Chronic obstructive pulmonary disease (COPD) is linked to a heightened risk of lung cancer in people who have never smoked, according to a new study published in Thorax. This risk is on par with that of smokers without chronic lung disease, according to the study.

Researchers used data from the National Health Insurance Service (NHIS) National Sample Cohort study involving a representative sample of Korean citizens. The study included 146,996 men and 191,552 women between the ages of 40 and 84 with no history of lung cancer. The participants also had at least 1 health check provided by NHIS between 2002 and 2013.

Their health was tracked for an average of 7 years based on inpatient and outpatient treatment and prescriptions issued. During this period, 1834 participants developed lung cancer, of whom 290 had COPD and 1544 did not, according to the researchers.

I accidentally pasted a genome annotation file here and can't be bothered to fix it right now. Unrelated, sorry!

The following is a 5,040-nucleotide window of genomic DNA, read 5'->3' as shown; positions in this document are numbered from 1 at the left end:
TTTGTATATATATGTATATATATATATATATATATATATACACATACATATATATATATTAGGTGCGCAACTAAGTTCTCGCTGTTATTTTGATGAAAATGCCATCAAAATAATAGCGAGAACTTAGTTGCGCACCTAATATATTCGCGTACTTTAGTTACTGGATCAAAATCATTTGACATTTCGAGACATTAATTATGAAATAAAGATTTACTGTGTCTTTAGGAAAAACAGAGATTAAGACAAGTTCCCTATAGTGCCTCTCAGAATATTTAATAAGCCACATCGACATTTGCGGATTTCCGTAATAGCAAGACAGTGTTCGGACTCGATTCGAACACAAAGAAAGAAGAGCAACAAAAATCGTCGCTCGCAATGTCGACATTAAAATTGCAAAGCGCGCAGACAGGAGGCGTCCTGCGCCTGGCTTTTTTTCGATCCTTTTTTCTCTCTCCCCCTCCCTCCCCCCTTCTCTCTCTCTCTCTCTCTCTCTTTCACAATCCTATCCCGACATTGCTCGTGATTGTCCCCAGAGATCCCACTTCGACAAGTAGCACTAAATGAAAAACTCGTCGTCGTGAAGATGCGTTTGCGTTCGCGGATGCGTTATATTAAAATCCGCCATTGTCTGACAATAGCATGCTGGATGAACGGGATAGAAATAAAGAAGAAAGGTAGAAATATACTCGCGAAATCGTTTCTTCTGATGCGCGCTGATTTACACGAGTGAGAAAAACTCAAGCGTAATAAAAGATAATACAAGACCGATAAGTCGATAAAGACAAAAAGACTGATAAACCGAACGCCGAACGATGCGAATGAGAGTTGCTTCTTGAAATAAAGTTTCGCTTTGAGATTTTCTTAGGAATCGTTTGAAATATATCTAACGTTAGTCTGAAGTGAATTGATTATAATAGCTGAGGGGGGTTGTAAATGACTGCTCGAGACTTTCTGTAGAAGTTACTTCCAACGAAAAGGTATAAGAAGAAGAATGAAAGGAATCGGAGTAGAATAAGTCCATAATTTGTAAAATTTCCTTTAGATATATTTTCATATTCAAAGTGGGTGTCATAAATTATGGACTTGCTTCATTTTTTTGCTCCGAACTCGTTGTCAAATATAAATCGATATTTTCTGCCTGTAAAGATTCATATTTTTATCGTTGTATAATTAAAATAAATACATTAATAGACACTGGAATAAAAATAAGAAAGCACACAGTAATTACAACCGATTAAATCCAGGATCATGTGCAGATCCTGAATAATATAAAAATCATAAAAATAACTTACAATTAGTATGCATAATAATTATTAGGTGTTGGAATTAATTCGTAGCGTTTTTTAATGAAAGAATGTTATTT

Those without COPD who were current or former smokers were approximately twice as likely to develop lung cancer, whereas those with COPD were 6 times as likely compared with those who had never smoked before or did not have COPD. 

Taking into account the potential of influential factors among those who had never smoked, people with COPD were more than 2.5 times as likely to develop lung cancer as those without COPD, according to the analysis.

“Given that poor lung function in COPD is often a barrier to optimal lung cancer treatment due to increased risk of treatment related morbidities, our study suggests that early detection of lung cancer in COPD patients may reduce the risk of treatment complications,” the researchers said in a press release.

The researchers emphasized that the severity of COPD wasn’t assessed, nor were they able to gather information on environmental and occupational exposures, all of which may have influenced the development of lung cancer.

COPD linked to heightened risk of lung cancer in people who have never smoked. BMJ. Published April 2, 2020. Accessed April 6, 2020.